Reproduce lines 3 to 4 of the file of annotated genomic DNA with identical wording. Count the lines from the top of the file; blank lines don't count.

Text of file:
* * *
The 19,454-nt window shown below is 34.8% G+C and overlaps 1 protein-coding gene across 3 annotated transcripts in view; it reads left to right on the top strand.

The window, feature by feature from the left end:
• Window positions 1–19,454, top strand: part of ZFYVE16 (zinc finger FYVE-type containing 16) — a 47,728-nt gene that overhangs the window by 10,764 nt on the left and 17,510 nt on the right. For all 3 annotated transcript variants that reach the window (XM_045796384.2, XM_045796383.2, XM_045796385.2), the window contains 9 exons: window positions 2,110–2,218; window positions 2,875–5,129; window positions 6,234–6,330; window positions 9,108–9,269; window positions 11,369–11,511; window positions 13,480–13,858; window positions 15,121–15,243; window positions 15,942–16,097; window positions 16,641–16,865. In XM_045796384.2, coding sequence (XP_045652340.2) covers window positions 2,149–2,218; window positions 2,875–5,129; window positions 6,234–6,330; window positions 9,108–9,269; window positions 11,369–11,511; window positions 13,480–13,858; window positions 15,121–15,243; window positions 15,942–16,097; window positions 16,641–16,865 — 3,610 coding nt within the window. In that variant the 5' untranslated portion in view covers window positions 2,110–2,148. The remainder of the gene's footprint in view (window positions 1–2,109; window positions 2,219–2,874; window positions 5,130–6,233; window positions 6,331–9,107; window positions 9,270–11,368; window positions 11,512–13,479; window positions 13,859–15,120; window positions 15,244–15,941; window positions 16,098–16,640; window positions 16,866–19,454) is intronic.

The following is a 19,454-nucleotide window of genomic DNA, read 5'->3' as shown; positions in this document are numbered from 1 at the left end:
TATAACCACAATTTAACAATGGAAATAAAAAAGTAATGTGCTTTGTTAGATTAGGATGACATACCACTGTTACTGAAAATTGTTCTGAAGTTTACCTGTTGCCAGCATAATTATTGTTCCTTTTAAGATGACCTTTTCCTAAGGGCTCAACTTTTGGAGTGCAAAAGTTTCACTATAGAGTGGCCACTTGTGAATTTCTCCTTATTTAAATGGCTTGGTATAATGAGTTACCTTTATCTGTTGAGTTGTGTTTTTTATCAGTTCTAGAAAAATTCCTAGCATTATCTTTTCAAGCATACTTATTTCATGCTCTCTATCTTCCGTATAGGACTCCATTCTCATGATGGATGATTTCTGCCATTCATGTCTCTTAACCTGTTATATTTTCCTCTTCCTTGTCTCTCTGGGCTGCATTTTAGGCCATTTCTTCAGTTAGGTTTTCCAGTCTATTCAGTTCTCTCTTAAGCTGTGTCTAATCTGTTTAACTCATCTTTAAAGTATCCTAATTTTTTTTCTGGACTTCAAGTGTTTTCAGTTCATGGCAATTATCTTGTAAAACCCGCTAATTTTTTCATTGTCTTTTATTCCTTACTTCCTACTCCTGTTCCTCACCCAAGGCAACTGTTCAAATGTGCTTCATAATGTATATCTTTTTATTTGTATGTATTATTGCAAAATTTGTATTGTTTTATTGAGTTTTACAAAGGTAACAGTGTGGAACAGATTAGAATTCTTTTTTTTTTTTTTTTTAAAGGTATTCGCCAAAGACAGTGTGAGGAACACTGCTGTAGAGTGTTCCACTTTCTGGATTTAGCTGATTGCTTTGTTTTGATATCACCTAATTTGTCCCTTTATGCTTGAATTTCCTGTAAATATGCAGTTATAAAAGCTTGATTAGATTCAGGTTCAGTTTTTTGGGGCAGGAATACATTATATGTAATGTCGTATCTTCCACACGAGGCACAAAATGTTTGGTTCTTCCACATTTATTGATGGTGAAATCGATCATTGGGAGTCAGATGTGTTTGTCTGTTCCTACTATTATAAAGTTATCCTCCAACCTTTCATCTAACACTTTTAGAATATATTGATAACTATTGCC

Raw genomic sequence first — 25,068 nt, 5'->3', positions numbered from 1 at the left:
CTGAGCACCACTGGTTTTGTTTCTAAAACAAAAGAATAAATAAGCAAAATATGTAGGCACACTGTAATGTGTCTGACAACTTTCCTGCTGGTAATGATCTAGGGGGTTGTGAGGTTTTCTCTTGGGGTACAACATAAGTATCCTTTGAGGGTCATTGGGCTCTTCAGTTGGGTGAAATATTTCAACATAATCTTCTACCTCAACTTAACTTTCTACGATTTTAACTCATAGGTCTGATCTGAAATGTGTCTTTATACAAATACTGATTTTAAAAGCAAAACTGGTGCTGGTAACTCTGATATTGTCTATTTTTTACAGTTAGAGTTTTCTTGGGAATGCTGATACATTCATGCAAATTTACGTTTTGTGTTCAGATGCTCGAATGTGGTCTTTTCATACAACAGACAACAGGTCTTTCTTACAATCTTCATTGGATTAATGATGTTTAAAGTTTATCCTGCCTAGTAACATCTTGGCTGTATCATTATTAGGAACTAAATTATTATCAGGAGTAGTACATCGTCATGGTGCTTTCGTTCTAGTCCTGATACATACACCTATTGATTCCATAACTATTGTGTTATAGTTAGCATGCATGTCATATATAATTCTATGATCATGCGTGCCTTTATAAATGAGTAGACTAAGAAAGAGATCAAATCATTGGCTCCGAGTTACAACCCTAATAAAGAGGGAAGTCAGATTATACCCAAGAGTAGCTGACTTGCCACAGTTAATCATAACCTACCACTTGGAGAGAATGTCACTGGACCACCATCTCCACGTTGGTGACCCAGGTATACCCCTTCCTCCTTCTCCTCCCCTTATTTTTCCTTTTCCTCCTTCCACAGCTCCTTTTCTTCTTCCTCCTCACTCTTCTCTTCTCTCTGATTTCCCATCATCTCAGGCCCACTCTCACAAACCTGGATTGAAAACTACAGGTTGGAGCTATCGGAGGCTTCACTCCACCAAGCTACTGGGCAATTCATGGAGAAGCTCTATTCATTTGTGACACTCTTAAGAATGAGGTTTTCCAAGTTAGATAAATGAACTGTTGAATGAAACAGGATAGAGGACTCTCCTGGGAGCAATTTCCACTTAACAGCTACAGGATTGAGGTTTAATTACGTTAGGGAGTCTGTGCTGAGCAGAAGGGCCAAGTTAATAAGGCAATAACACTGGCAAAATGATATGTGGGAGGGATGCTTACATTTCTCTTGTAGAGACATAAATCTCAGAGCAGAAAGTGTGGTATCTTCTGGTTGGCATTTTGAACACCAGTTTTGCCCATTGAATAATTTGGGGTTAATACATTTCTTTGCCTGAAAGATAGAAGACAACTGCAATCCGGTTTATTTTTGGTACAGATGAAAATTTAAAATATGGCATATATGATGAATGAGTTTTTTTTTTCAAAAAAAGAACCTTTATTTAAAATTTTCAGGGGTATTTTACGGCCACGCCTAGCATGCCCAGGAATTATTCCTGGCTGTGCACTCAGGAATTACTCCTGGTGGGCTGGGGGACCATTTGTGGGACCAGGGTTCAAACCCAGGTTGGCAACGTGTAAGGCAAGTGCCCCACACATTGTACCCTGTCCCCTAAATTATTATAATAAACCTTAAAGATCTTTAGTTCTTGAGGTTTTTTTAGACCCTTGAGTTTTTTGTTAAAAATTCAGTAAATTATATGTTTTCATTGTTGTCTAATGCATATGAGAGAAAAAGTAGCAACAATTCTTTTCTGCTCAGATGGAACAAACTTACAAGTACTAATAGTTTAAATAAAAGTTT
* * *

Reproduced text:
• Window positions 1–19,454, top strand: part of ZFYVE16 (zinc finger FYVE-type containing 16) — a 47,728-nt gene that overhangs the window by 10,764 nt on the left and 17,510 nt on the right. For all 3 annotated transcript variants that reach the window (XM_045796384.2, XM_045796383.2, XM_045796385.2), the window contains 9 exons: window positions 2,110–2,218; window positions 2,875–5,129; window positions 6,234–6,330; window positions 9,108–9,269; window positions 11,369–11,511; window positions 13,480–13,858; window positions 15,121–15,243; window positions 15,942–16,097; window positions 16,641–16,865. In XM_045796384.2, coding sequence (XP_045652340.2) covers window positions 2,149–2,218; window positions 2,875–5,129; window positions 6,234–6,330; window positions 9,108–9,269; window positions 11,369–11,511; window positions 13,480–13,858; window positions 15,121–15,243; window positions 15,942–16,097; window positions 16,641–16,865 — 3,610 coding nt within the window. In that variant the 5' untranslated portion in view covers window positions 2,110–2,148. The remainder of the gene's footprint in view (window positions 1–2,109; window positions 2,219–2,874; window positions 5,130–6,233; window positions 6,331–9,107; window positions 9,270–11,368; window positions 11,512–13,479; window positions 13,859–15,120; window positions 15,244–15,941; window positions 16,098–16,640; window positions 16,866–19,454) is intronic.

The following is a 19,454-nucleotide window of genomic DNA, read 5'->3' as shown; positions in this document are numbered from 1 at the left end: